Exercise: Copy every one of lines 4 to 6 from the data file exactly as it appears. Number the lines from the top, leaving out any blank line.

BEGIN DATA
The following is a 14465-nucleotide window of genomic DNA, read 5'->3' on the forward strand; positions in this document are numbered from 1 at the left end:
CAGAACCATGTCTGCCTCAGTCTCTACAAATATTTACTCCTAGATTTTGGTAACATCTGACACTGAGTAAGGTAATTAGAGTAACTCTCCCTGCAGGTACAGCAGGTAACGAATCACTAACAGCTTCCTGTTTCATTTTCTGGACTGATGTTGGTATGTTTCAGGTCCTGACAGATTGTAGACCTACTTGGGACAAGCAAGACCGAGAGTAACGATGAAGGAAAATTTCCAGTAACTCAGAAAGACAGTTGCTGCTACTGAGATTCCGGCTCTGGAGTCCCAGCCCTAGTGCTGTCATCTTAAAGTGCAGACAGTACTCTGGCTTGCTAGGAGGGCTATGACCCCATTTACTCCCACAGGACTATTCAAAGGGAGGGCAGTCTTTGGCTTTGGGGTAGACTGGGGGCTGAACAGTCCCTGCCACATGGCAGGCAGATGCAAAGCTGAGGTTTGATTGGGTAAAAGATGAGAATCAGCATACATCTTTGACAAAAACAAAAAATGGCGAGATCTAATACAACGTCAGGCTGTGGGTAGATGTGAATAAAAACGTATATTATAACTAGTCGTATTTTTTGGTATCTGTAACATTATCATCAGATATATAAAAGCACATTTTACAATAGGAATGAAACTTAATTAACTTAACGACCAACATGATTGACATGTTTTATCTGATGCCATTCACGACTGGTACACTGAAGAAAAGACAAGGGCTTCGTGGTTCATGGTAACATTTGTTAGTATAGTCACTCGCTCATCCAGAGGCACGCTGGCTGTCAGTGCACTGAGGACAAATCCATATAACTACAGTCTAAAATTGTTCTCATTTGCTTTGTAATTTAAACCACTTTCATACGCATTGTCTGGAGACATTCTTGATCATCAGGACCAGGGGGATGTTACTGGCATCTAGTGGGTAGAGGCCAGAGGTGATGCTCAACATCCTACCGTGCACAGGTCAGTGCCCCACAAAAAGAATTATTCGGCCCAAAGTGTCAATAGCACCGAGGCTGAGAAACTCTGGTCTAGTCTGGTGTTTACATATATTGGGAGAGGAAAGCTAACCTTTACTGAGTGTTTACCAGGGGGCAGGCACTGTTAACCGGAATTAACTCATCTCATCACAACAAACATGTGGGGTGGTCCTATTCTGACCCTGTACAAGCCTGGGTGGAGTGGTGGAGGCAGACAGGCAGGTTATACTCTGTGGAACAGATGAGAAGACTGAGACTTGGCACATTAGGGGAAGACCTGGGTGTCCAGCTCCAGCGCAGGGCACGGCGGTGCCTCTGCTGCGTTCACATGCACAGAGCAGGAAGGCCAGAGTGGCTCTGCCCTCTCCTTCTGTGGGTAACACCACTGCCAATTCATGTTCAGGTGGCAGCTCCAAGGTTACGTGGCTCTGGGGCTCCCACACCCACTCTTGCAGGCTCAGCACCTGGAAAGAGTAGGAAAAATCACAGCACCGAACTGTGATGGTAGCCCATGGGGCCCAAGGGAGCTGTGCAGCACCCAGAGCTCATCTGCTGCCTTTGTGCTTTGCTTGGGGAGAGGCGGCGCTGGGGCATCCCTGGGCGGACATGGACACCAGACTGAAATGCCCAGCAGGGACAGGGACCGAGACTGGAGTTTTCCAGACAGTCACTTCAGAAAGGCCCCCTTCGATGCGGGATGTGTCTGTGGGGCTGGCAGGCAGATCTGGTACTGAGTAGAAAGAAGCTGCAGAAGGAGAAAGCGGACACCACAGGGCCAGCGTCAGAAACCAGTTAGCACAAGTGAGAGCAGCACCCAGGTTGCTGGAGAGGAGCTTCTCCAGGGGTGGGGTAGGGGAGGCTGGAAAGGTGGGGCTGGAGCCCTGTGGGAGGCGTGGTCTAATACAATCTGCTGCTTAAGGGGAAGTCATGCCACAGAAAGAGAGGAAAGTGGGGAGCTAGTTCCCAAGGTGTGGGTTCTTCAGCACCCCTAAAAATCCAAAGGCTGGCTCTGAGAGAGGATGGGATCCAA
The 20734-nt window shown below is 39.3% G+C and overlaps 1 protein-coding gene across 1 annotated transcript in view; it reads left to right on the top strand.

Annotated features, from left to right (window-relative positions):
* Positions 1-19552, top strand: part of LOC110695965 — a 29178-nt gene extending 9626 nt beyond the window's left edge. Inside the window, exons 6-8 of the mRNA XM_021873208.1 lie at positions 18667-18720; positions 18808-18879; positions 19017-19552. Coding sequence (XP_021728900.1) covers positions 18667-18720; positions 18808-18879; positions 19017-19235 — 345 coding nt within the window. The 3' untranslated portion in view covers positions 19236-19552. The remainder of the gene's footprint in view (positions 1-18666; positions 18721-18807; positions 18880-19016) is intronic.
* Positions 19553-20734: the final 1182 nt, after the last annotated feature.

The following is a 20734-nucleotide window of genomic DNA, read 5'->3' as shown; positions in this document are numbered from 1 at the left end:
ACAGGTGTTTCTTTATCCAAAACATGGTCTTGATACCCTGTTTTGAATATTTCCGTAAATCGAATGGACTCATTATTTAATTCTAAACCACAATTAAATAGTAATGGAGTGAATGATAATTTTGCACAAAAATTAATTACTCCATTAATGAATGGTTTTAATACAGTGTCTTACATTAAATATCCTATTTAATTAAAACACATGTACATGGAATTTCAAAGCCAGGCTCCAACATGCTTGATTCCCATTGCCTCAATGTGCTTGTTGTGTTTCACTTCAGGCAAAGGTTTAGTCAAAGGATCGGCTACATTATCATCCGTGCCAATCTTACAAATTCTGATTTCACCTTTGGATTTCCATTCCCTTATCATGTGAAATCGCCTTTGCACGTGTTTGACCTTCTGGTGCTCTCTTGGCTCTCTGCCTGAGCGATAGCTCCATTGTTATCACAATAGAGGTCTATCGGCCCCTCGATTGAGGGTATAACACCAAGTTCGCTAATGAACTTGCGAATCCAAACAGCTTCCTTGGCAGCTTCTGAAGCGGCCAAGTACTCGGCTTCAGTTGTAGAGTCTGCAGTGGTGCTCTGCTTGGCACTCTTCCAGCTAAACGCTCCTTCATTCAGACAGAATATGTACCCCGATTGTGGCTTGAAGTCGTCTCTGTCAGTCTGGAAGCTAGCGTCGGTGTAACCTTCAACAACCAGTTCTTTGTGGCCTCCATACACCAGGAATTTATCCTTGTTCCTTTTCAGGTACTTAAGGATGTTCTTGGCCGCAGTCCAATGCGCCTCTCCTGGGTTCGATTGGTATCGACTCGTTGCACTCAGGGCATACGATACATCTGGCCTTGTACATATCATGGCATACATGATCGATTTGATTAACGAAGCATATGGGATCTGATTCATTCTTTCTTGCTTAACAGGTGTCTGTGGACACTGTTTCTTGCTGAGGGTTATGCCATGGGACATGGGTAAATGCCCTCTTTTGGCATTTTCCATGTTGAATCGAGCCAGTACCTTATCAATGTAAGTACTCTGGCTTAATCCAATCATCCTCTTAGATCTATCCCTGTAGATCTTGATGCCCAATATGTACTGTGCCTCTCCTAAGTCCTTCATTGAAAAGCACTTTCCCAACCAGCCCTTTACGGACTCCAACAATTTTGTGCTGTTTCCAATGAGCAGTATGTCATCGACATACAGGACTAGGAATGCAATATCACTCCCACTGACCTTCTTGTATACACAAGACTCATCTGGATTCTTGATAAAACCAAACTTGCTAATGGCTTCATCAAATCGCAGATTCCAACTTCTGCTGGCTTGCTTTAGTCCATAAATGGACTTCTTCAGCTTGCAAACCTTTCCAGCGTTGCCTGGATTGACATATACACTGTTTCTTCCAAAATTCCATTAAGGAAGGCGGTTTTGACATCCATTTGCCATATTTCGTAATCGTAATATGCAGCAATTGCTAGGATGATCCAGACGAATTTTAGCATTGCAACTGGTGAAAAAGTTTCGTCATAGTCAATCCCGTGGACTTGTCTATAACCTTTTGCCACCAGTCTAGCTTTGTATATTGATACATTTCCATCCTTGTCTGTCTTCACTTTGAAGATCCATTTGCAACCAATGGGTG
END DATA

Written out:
Annotated features, from left to right (window-relative positions):
* Positions 1-19552, top strand: part of LOC110695965 — a 29178-nt gene extending 9626 nt beyond the window's left edge. Inside the window, exons 6-8 of the mRNA XM_021873208.1 lie at positions 18667-18720; positions 18808-18879; positions 19017-19552. Coding sequence (XP_021728900.1) covers positions 18667-18720; positions 18808-18879; positions 19017-19235 — 345 coding nt within the window. The 3' untranslated portion in view covers positions 19236-19552. The remainder of the gene's footprint in view (positions 1-18666; positions 18721-18807; positions 18880-19016) is intronic.
* Positions 19553-20734: the final 1182 nt, after the last annotated feature.